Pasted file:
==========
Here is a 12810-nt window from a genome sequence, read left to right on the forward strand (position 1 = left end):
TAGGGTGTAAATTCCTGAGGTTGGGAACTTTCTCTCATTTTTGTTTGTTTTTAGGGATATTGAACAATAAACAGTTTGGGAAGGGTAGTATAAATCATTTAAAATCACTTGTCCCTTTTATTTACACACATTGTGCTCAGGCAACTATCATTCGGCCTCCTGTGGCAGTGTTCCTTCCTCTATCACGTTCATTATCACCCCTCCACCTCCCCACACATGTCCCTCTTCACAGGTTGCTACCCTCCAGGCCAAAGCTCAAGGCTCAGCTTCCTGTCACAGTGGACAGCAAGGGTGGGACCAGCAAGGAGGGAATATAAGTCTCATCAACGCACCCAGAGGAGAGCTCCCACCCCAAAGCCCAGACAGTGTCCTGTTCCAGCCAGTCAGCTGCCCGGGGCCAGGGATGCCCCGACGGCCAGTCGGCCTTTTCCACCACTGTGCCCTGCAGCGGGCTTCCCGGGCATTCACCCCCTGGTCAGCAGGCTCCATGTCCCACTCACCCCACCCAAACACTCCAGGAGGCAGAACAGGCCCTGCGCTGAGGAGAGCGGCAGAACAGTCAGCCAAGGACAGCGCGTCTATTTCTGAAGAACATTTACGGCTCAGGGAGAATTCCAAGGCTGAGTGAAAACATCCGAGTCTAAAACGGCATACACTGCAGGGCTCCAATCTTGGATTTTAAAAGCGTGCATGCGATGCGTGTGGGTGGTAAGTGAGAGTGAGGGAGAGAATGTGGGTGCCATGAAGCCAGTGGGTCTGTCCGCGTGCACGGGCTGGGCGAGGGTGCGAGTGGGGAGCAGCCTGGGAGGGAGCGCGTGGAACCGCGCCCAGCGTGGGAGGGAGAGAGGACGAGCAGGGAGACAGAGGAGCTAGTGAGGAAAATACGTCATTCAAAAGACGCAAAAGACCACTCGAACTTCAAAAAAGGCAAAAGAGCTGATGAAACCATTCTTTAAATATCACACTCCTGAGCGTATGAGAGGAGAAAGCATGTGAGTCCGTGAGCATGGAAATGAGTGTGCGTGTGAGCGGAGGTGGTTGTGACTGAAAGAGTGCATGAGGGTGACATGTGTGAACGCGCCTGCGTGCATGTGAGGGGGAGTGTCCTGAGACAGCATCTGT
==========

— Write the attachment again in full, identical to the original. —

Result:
Here is a 12810-nt window from a genome sequence, read left to right on the forward strand (position 1 = left end):
TAGGGTGTAAATTCCTGAGGTTGGGAACTTTCTCTCATTTTTGTTTGTTTTTAGGGATATTGAACAATAAACAGTTTGGGAAGGGTAGTATAAATCATTTAAAATCACTTGTCCCTTTTATTTACACACATTGTGCTCAGGCAACTATCATTCGGCCTCCTGTGGCAGTGTTCCTTCCTCTATCACGTTCATTATCACCCCTCCACCTCCCCACACATGTCCCTCTTCACAGGTTGCTACCCTCCAGGCCAAAGCTCAAGGCTCAGCTTCCTGTCACAGTGGACAGCAAGGGTGGGACCAGCAAGGAGGGAATATAAGTCTCATCAACGCACCCAGAGGAGAGCTCCCACCCCAAAGCCCAGACAGTGTCCTGTTCCAGCCAGTCAGCTGCCCGGGGCCAGGGATGCCCCGACGGCCAGTCGGCCTTTTCCACCACTGTGCCCTGCAGCGGGCTTCCCGGGCATTCACCCCCTGGTCAGCAGGCTCCATGTCCCACTCACCCCACCCAAACACTCCAGGAGGCAGAACAGGCCCTGCGCTGAGGAGAGCGGCAGAACAGTCAGCCAAGGACAGCGCGTCTATTTCTGAAGAACATTTACGGCTCAGGGAGAATTCCAAGGCTGAGTGAAAACATCCGAGTCTAAAACGGCATACACTGCAGGGCTCCAATCTTGGATTTTAAAAGCGTGCATGCGATGCGTGTGGGTGGTAAGTGAGAGTGAGGGAGAGAATGTGGGTGCCATGAAGCCAGTGGGTCTGTCCGCGTGCACGGGCTGGGCGAGGGTGCGAGTGGGGAGCAGCCTGGGAGGGAGCGCGTGGAACCGCGCCCAGCGTGGGAGGGAGAGAGGACGAGCAGGGAGACAGAGGAGCTAGTGAGGAAAATACGTCATTCAAAAGACGCAAAAGACCACTCGAACTTCAAAAAAGGCAAAAGAGCTGATGAAACCATTCTTTAAATATCACACTCCTGAGCGTATGAGAGGAGAAAGCATGTGAGTCCGTGAGCATGGAAATGAGTGTGCGTGTGAGCGGAGGTGGTTGTGACTGAAAGAGTGCATGAGGGTGACATGTGTGAACGCGCCTGCGTGCATGTGAGGGGGAGTGTCCTGAGACAGCATCTGT